Critical factories forced to soldier on in south
A new $70 million sugar refinery is close to going online at the Sugat plant in Kiryat Gat, located within a 30-kilometer radius from the Gaza Strip. Foreign experts, who must be on site to supervise, have all promised to return next week from their Christmas-New Year's vacations, but company officials have decided to put them up at a hotel in Tel Aviv rather than returning to Ashkelon.
"They all confirmed their return but it's obvious that if the situation worsens they might decide not to come," Sugat CEO David Franklin said. The sole foreign expert who remained in Israel this week moved to Tel Aviv when the war began.
"He came with us into the bomb shelter yesterday and said we're giving him an experience he never expected and would rather not repeat," Franklin said.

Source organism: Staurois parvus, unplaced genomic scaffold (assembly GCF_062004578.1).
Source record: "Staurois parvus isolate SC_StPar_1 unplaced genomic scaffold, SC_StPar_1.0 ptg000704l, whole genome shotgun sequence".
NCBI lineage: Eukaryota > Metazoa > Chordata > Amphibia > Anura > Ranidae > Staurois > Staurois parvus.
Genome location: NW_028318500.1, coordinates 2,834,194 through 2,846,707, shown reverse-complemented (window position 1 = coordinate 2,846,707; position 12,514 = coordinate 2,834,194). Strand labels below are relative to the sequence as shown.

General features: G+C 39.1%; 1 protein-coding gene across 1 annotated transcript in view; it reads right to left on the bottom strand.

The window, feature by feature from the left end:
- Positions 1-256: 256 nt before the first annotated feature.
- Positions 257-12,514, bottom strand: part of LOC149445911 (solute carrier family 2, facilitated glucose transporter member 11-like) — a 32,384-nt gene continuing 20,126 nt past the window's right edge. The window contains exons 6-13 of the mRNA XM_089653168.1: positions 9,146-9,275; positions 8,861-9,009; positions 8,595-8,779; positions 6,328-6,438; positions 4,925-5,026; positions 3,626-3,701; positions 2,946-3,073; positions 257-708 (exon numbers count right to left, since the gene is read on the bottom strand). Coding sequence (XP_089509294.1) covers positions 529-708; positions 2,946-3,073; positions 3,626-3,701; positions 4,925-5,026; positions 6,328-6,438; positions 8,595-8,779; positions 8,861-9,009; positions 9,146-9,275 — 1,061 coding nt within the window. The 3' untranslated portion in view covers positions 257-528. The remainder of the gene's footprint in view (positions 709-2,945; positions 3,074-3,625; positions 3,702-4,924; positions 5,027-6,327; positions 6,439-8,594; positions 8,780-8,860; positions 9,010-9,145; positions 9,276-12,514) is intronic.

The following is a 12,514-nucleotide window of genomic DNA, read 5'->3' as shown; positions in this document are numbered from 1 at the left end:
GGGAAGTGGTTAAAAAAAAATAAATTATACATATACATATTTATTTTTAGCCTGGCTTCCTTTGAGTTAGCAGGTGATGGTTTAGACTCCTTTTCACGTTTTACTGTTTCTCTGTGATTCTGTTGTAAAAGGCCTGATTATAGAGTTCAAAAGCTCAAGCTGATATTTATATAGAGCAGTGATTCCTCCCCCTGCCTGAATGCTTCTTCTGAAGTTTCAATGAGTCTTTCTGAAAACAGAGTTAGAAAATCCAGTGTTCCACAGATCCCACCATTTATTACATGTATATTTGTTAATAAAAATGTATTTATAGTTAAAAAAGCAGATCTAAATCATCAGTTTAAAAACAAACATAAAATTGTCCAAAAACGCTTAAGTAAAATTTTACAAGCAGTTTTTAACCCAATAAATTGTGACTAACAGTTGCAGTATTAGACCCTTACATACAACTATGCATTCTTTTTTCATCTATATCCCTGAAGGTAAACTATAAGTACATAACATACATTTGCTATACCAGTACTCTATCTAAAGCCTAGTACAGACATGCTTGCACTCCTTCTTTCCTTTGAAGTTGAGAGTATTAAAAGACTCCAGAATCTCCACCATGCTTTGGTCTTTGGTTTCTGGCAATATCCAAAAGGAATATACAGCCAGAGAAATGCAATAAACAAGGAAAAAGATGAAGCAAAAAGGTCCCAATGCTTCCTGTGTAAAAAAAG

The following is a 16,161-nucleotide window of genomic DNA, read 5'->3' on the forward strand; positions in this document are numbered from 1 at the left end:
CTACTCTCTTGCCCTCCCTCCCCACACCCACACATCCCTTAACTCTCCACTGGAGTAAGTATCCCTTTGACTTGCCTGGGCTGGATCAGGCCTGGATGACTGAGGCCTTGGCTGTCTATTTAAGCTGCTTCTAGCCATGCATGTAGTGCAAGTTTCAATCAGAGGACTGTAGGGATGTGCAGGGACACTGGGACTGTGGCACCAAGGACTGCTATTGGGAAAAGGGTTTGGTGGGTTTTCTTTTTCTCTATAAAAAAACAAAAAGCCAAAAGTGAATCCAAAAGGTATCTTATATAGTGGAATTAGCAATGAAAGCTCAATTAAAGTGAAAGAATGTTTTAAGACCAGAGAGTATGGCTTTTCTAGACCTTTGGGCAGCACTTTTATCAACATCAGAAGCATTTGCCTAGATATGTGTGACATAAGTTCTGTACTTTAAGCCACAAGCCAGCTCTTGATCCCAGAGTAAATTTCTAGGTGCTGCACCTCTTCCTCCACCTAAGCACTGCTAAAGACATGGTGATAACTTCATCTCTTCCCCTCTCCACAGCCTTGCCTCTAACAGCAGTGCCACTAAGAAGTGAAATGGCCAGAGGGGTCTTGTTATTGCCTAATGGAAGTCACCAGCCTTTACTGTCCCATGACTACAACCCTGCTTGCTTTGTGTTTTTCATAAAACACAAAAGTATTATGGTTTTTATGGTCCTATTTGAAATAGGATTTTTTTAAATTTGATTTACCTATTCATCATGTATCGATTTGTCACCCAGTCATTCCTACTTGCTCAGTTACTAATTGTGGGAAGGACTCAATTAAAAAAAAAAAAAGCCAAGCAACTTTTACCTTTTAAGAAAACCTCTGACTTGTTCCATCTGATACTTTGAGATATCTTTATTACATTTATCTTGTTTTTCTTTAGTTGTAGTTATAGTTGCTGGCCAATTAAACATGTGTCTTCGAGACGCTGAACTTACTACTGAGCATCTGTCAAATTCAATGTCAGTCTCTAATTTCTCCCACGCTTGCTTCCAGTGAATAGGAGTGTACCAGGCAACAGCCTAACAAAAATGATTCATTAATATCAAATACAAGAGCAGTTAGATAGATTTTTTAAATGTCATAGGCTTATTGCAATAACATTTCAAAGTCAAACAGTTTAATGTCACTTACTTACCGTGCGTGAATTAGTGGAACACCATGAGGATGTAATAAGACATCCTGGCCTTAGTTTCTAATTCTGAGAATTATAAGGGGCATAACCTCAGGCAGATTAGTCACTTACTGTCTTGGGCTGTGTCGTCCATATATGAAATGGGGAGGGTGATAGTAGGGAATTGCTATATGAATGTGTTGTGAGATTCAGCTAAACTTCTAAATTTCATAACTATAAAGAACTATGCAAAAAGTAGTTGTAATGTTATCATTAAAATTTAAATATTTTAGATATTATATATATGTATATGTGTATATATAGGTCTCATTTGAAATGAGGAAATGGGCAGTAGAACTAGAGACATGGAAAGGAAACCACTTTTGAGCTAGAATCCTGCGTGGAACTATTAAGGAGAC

Sugat is classified as a critical facility that must remain open even if other factories in the area are ordered to close for security reason. In recent months the company has built, with no government assistance, five reinforced rooms for its workers.
"It's illogical for factories to have to spend their own money without any government support or interest," Franklin said. Despite the rockets, all company employees reported to work this week.
Amit Industries, in Ashdod, is also running as usual. The company makes special batteries for products ranging from robots and drone aircraft used by the army in the current operation to medical equipment that is sold abroad.
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